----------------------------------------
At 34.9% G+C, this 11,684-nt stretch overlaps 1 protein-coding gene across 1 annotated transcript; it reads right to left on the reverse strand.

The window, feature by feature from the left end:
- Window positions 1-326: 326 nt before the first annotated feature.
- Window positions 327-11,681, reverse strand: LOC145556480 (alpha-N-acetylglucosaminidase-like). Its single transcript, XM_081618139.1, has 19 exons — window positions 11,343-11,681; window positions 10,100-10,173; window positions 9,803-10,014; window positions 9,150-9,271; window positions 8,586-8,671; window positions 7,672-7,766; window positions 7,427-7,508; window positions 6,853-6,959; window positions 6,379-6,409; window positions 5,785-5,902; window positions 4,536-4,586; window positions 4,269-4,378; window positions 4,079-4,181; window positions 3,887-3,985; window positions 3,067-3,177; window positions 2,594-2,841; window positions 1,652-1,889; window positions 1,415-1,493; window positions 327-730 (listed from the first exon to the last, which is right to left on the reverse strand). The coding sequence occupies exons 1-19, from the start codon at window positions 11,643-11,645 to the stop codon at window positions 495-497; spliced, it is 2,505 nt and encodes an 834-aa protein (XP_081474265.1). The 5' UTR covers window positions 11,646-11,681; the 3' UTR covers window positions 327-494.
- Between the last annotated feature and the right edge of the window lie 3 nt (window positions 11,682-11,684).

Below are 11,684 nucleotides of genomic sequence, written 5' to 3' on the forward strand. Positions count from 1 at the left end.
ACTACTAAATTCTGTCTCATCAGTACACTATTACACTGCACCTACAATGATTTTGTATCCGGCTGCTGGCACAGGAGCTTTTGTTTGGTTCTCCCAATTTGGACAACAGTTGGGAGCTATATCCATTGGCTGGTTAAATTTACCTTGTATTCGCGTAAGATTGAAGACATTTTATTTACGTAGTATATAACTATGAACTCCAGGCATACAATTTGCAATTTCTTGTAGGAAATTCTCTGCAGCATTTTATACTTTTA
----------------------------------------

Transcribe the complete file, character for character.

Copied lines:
At 34.9% G+C, this 11,684-nt stretch overlaps 1 protein-coding gene across 1 annotated transcript; it reads right to left on the reverse strand.

The window, feature by feature from the left end:
- Window positions 1-326: 326 nt before the first annotated feature.
- Window positions 327-11,681, reverse strand: LOC145556480 (alpha-N-acetylglucosaminidase-like). Its single transcript, XM_081618139.1, has 19 exons — window positions 11,343-11,681; window positions 10,100-10,173; window positions 9,803-10,014; window positions 9,150-9,271; window positions 8,586-8,671; window positions 7,672-7,766; window positions 7,427-7,508; window positions 6,853-6,959; window positions 6,379-6,409; window positions 5,785-5,902; window positions 4,536-4,586; window positions 4,269-4,378; window positions 4,079-4,181; window positions 3,887-3,985; window positions 3,067-3,177; window positions 2,594-2,841; window positions 1,652-1,889; window positions 1,415-1,493; window positions 327-730 (listed from the first exon to the last, which is right to left on the reverse strand). The coding sequence occupies exons 1-19, from the start codon at window positions 11,643-11,645 to the stop codon at window positions 495-497; spliced, it is 2,505 nt and encodes an 834-aa protein (XP_081474265.1). The 5' UTR covers window positions 11,646-11,681; the 3' UTR covers window positions 327-494.
- Between the last annotated feature and the right edge of the window lie 3 nt (window positions 11,682-11,684).

Below are 11,684 nucleotides of genomic sequence, written 5' to 3' on the forward strand. Positions count from 1 at the left end.
ACTACTAAATTCTGTCTCATCAGTACACTATTACACTGCACCTACAATGATTTTGTATCCGGCTGCTGGCACAGGAGCTTTTGTTTGGTTCTCCCAATTTGGACAACAGTTGGGAGCTATATCCATTGGCTGGTTAAATTTACCTTGTATTCGCGTAAGATTGAAGACATTTTATTTACGTAGTATATAACTATGAACTCCAGGCATACAATTTGCAATTTCTTGTAGGAAATTCTCTGCAGCATTTTATACTTTTA